Búsqueda cabezona

martes, 19 de mayo de 2015

Banco del Mutuo Soccorso - Darwin! (1972)


Artista: Banco del Mutuo Soccorso
Álbum: Darwin!
Año: 1972
Género: Progresivo italiano
Duración: 46:47
Nacionalidad: Italia


Lista de Temas:
1. L'Evoluzione
2. La Conquista Della Posizione Eretta
3. Danza Dei Grandi Rettili
4. Cento Mani E Cento Occhi
5. 750,000 Anni Fa ... L'Amore?
6. Miserere Alla Storia
7. Ed Ora Io Domando Tempo Al Tempo Ed Egli Mi Risponde ... Non Ne Ho!

Alineación:
- Gianni Nocenzi / clarinet, piano, keyboards
- Pier Luigi Calderoni / drums, tympani
- Renato D'Angelo / bass, guitar, guitar (bass)
- Francesco DiGiacomo / vocals
- Vittorio Nocenzi / organ, synthesizer, keyboards, clavinet
- Marcello Todaro / guitar (acoustic), guitar, guitar (electric), vocals


¿Vieron cuantas entradas hay en el blog cabezón de bandas italianas? Cuenta la leyenda que el oído argentino se asemeja a esta forma de encarar la música, tan melódica y emocional, porque está en sus genes y en su sangre, y por ello mucho del progresivo que se hace en estas tierras se emparenta mucho con el progresivo italiano: La Máquina de Hacer Pájaros, Pablo el Enterrador, Hábitat, Aireliquido, Almendra, Akenathon, Altablanca, etc. grupos de ayer y hoy que toman de las fuentes del progresivo italiano que tan bien nos hace al alma.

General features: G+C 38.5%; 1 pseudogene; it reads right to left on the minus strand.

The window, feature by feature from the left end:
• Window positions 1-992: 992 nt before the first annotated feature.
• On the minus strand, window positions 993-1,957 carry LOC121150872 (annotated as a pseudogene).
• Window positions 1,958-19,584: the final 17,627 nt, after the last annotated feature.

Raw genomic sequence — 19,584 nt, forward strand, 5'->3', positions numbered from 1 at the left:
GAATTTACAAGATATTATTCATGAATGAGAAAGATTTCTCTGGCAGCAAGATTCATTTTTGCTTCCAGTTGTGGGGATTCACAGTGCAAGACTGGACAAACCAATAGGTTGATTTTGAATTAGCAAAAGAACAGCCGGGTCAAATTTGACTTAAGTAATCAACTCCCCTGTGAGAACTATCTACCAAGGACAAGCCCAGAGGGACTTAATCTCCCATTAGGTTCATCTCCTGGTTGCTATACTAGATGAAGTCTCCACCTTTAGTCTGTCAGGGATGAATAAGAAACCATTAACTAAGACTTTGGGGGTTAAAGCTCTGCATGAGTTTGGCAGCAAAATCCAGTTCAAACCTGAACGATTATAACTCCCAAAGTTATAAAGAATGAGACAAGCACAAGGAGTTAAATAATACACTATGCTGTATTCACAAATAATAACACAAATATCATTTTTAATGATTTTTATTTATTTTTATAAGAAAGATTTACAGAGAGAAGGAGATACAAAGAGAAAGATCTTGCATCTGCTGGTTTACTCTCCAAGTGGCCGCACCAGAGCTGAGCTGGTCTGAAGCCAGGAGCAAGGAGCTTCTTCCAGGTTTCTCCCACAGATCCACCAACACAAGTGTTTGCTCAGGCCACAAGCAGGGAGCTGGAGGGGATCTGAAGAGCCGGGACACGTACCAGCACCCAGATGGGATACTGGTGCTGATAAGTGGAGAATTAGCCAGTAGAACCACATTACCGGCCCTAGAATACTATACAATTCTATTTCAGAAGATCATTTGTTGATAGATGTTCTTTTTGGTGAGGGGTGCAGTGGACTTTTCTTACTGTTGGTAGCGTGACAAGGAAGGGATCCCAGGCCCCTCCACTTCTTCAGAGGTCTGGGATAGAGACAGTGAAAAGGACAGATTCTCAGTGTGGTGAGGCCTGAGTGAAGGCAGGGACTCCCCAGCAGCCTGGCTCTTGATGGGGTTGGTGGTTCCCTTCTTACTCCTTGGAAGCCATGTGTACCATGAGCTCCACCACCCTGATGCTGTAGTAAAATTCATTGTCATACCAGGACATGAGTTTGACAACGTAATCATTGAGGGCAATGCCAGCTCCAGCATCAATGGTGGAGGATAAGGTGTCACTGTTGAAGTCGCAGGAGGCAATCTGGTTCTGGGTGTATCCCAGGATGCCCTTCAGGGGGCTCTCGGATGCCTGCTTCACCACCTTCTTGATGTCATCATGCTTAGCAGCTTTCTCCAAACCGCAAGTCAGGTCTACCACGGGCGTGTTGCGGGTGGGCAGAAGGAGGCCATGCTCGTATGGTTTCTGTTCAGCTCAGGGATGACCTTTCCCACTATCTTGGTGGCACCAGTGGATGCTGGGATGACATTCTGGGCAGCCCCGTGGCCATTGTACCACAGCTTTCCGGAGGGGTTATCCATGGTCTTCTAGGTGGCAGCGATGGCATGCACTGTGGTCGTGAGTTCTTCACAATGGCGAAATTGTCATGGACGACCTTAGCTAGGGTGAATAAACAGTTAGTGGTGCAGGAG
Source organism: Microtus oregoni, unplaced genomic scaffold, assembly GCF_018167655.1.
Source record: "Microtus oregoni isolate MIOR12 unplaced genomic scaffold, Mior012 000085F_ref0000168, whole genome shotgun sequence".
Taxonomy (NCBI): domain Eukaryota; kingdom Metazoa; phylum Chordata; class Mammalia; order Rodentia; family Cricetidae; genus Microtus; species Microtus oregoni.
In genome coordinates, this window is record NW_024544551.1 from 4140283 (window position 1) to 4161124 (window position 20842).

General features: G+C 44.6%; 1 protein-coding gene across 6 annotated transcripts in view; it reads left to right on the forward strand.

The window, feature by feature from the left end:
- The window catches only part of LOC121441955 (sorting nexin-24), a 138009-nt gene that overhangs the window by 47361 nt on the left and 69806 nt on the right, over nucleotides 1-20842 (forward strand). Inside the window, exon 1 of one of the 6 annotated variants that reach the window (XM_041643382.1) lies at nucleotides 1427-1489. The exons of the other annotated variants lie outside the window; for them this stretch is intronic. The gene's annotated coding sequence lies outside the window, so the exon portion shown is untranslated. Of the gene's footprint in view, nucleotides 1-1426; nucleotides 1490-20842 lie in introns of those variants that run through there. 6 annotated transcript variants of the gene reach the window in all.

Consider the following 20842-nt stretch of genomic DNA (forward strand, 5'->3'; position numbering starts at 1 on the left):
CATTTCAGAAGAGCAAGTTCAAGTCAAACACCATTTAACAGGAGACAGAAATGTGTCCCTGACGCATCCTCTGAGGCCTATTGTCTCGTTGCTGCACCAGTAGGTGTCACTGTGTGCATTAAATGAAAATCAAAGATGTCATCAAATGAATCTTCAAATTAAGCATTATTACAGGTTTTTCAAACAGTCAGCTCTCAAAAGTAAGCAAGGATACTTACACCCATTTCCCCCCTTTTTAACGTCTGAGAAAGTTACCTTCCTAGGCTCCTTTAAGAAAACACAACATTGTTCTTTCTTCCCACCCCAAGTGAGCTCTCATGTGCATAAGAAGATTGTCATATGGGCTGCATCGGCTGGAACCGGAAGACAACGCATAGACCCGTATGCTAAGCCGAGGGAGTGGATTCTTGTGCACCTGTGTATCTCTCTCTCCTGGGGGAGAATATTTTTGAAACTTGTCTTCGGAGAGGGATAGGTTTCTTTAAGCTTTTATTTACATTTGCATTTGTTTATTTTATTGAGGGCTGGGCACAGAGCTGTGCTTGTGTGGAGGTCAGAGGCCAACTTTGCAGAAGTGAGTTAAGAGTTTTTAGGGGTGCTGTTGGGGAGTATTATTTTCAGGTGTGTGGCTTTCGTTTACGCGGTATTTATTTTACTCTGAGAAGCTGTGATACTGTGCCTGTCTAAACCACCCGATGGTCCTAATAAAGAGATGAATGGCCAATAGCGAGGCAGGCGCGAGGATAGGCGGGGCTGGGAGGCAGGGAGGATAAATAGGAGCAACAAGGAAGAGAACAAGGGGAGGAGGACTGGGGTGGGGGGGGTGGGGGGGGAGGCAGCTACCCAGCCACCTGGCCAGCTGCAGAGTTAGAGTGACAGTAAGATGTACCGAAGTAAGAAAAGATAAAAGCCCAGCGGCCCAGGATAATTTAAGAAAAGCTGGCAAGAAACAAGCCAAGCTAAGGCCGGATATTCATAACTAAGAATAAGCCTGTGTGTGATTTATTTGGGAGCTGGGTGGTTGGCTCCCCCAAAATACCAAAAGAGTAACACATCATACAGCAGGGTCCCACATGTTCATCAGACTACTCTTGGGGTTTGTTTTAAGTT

Alguien había pedido este disco y Alberto, que no puede ver a nadie sin su caramelito musical, nos lo trae para compartir. Excelente disco, por cierto.


La primera vez que escuché este álbum quedé bastante sorprendido. La segunda, quedé aún más sorprendido. Ahora me encuentro haciendo este pequeña presentación mientras lo escucho por enésima vez, y aún me sigue sorprendiendo. No me es difícil concebir por qué esta joya progresiva se ha ganado el status de ser un álbum de culto, pues BANCO logra transportar al oyente por un caudal de emociones como pocos pueden. Segmentos épicos, melodías melancólicas y bellas, influencia jazzera, sinfónica y rockera, complejidad y sensibilidad son protagonistas en Darwin! Altamente recomendado.
Bowman



Banco Del Mutuo Soccorso (BMS) es un grupo musical italiano de rock progresivo que editó su primer disco en el año 1972 y continuó activo en el año 2006, con 25 discos en su haber.
Su álbum Darwin! (1972) fue elegido en el año 2000 por el sitio Gnosis entre 60.000 candidatos como el mejor de los discos de rock progresivo/experimental grabados hasta entonces. En este disco, los músicos de Banco del Mutuo Soccorso ofrecen una inteligente combinación de música clásica, rock, y jazz.
Wikipedia